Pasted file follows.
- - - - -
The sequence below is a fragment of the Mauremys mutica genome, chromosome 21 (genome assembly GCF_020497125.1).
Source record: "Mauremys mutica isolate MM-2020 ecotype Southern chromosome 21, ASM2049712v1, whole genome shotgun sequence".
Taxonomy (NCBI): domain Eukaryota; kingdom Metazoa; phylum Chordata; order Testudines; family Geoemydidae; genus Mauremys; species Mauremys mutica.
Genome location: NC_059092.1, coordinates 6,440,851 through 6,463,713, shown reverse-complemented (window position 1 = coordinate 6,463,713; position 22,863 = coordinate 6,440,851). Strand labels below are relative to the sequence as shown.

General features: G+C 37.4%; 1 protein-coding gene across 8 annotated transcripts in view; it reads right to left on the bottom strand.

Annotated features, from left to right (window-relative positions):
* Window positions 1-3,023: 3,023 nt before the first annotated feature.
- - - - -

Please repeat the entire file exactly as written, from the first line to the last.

The sequence below is a fragment of the Mauremys mutica genome, chromosome 21 (genome assembly GCF_020497125.1).
Source record: "Mauremys mutica isolate MM-2020 ecotype Southern chromosome 21, ASM2049712v1, whole genome shotgun sequence".
Taxonomy (NCBI): domain Eukaryota; kingdom Metazoa; phylum Chordata; order Testudines; family Geoemydidae; genus Mauremys; species Mauremys mutica.
Genome location: NC_059092.1, coordinates 6,440,851 through 6,463,713, shown reverse-complemented (window position 1 = coordinate 6,463,713; position 22,863 = coordinate 6,440,851). Strand labels below are relative to the sequence as shown.

General features: G+C 37.4%; 1 protein-coding gene across 8 annotated transcripts in view; it reads right to left on the bottom strand.

Annotated features, from left to right (window-relative positions):
* Window positions 1-3,023: 3,023 nt before the first annotated feature.